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South Dakota Historical Timeline
The following important events in the history of South Dakota affected political boundaries, record keeping, and family movements.
1743: French explorers, the LaVerendrye brothers, claimed area for France
1750: Sioux tribes moved to Dakota
1794: Jean Baptiste Trudeau established a fur trading company
1803: The United States acquired the region from France as part of the Louisiana Purchase. Between 1803 and 1858, the area was the domain of the Dakota Sioux Indians and fur traders from St. Louis.
1804: TheLewis and Clark Expedition arrived in South Dakota
1817: Joseph LaFramboise started a trading post at Fort Pierre, the oldest continuous white settlement in South Dakota
1820-1840: U.S. military expeditions were sent to the area in the 1820s, and Army posts were established in the 1850s. At various times, the area was part of the territories of Missouri, Michigan, Wisconsin, Iowa, Minnesota, and Nebraska.
1858: Yankton Sioux Indians ceded their claim to southeastern Dakota to the United States. Permanent white settlements were established at Yankton and Vermillion. For several years, settlement was confined to the area between the Big Sioux and the Missouri rivers.
1861: Congress created Dakota Territory, which included all of present-day North and South Dakota, Montana, and northern Wyoming (everything from the Minnesota border to the Rocky Mountains). The first counties were established in southeastern Dakota in 1862. The creation of Montana Territory in 1864 and Wyoming Territory in 1868 reduced Dakota Territory to the area included in the two Dakotas of today.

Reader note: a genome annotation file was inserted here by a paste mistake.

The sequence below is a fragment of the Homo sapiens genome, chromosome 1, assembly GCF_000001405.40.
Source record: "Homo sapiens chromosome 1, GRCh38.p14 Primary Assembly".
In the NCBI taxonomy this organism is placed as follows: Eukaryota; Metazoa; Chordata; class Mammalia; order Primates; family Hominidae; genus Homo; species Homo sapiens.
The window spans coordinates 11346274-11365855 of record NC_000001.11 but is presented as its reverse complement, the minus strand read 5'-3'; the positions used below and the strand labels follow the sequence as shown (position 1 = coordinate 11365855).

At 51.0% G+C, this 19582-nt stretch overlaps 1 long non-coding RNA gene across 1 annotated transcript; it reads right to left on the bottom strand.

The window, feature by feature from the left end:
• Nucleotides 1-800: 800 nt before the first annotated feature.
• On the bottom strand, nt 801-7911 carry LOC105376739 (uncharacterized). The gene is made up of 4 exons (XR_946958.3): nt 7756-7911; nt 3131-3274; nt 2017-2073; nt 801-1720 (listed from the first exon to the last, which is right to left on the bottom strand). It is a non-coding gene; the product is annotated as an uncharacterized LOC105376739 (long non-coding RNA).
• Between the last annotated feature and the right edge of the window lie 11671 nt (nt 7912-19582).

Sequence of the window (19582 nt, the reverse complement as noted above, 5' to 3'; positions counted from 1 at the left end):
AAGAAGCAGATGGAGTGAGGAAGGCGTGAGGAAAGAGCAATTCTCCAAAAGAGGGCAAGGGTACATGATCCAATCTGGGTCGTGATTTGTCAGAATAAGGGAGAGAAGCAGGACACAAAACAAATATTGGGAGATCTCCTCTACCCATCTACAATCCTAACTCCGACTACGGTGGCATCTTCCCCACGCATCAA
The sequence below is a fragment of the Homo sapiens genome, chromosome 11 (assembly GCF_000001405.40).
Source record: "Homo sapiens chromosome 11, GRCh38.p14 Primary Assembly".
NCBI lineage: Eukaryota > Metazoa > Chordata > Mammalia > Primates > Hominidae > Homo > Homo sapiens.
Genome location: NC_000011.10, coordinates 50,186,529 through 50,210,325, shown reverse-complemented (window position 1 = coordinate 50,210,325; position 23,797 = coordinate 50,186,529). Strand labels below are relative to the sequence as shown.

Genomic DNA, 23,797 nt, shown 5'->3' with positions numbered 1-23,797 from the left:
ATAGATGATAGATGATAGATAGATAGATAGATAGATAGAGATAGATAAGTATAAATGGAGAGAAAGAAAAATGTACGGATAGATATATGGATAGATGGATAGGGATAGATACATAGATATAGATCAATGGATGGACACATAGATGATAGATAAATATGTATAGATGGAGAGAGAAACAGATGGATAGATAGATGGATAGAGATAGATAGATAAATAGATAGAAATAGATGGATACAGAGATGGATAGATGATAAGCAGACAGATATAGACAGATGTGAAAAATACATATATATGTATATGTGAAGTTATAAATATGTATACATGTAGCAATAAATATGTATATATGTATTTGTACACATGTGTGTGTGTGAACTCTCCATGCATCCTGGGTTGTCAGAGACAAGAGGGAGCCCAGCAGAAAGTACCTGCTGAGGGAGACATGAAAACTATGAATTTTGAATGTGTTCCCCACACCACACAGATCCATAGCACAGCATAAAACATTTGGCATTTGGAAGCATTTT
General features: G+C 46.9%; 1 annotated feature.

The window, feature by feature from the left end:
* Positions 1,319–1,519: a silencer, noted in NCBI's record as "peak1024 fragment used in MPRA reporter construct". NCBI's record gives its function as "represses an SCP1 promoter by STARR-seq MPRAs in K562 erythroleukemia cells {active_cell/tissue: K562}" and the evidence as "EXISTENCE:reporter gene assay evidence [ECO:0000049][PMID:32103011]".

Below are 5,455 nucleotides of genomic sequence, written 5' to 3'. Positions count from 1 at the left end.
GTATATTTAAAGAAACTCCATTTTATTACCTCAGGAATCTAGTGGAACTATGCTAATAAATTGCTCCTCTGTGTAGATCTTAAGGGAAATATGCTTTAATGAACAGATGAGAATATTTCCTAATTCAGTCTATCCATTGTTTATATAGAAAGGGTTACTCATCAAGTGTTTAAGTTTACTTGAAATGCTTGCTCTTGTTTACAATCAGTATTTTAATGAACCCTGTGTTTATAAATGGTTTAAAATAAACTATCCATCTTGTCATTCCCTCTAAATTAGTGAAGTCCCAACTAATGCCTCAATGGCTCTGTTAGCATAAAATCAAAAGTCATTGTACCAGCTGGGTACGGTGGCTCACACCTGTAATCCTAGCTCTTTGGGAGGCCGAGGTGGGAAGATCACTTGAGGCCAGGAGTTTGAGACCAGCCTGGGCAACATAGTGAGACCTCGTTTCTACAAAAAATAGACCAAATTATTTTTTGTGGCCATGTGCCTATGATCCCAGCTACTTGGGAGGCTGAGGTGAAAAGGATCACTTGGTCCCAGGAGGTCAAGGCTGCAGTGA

1863: The first homestead filed in the Dakota Territory
1868: A treaty was signed with the Sioux. This continued the Great Sioux Reservation which included the Black Hills.
1874: Custer discovered gold in the Black Hills which led to the opening of that area to white settlement in 1876. About 20,000 people came to South Dakota, but many left after a few months or years. The peak year of the gold rush was 1877.
1877:Land closed to settlement by President U. S. Grant. Dawes Act passed. Reservations to be broken into 160 acre allotments for Indian farms.
1878-1887: The building of railroads in the region stimulated the great Dakota land boom, bringing settlers to most of the area east of the Missouri River.
1879: Land re-opened for settlement by white people.
1888: A major blizzard strikes, 35 people die
1889: South Dakota was separated from North Dakota and became admitted into the Union as the 40th state with its present boundaries.
1890:Wounded Knee Massacre occurred - 7th Cavalry killed more than 250 Lakota men, women, and children; Sitting Bull killed at Little Eagle; Indian wars ended.
1892-1904:Rosebud Reservation in Gregory Co. became open to homesteaders
1895:Excess land in in the Yankton Reservation thrown open to homesteaders. Land sold for up to $3.75 an acre.
1900:"Free Homes Bill" becomes law. Surplus lands given to settlers.
1900-1910: As railroads reached the western part of the state, the last land boom brought thousands of homesteaders.
1904:Pierrebecomes the capitol of South Dakota.